Illinois recognizes both verbal and written lease agreements. When leases are not in writing, courts consider this a verbal lease agreement for an unspecified tenancy or a verbal periodic tenancy agreement. Illinois considers the time between rental payments as the type of tenancy created between a landlord and tenant. Thus, tenants who pay rent on a monthly basis and do not sign a lease agreement are month-to-month tenants.
Landlords must provide necessary repairs and comply with state and local housing ordinances. Landlords must provide tenants with safe and fit housing. Landlords have 14 days after notification of rental defects or notification of needed repairs to provide those repairs. Tenants in Illinois may use a deduct and repair remedy that allows tenants to deduct up to half of one month’s rent or $500 after providing their landlords with a 14-day written repair request.
Terminating the Lease
In Illinois, either party may terminate a periodic tenancy so long as they provide the other with written notice. The amount of notice each party must provide depends upon the term of the tenancy between them. For annual tenants, either party may terminate the lease agreement at any time by giving 60 days’ written notice of intent to terminate the lease. For month-to-month tenants, 30 days’ written notice is required.
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Tenants with verbal lease agreements may be required to deposit an upfront payment as security. Illinois law does not cap security deposits, and landlords are not limited by the amount of money they may charge as a security deposit. However, Illinois requires landlords who rent buildings with at least 25 apartments to pay interest on security deposits held for six months or longer. Landlords must pay interest at least once a year or apply the interest toward a rent credit. Tenants may sue landlords for intentionally failing to disburse the accrued interest and recover the security deposit, attorney’s fees and court costs. Under the Illinois Security Deposit Act, landlords have 45 days after tenants move out to return their security deposits in buildings with at least five apartments.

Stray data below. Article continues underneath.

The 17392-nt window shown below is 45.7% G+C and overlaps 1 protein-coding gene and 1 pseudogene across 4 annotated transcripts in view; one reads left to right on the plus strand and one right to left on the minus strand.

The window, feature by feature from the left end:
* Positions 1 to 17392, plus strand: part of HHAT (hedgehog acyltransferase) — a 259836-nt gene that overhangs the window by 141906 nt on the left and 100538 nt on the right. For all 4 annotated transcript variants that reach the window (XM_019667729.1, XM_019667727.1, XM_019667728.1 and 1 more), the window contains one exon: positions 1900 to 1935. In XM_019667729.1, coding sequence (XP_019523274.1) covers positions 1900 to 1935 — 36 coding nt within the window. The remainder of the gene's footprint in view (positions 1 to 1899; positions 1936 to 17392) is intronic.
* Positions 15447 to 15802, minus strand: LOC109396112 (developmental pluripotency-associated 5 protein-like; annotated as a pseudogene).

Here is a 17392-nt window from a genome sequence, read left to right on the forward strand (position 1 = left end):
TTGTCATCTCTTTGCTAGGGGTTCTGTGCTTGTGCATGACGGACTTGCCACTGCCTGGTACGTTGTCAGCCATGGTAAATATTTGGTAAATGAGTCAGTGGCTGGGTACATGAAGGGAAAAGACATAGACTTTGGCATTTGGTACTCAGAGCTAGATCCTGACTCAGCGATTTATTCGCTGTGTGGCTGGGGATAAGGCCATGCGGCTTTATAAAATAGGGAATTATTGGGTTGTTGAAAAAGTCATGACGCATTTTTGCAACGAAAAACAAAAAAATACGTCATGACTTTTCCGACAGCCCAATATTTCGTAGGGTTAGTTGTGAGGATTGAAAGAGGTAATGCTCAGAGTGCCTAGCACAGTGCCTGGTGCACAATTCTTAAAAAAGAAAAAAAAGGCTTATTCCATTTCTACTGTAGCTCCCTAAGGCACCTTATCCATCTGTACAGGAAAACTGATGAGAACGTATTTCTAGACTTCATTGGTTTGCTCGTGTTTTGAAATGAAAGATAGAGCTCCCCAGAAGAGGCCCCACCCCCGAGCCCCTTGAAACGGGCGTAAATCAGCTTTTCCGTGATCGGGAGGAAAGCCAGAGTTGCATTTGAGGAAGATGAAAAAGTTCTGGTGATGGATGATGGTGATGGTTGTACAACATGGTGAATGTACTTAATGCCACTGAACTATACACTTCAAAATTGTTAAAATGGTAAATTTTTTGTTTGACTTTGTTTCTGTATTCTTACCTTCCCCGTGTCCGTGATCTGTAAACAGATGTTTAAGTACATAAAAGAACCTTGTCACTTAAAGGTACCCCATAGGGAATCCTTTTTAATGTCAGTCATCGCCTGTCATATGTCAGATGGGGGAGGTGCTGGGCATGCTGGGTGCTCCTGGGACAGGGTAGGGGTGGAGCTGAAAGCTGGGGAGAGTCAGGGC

In Illinois, there is no limit to the amount of rent landlords can charge during rental increases for verbal lease agreements. So long as the landlord provides at least 30 days’ notice of increase for monthly tenants or seven days’ notice for week-to-week tenants, landlords can increase the rent as many times as they want.
Since real estate laws can frequently change, you should not use this information as a substitute for legal advice. Seek advice through an attorney licensed to practice law in your jurisdiction.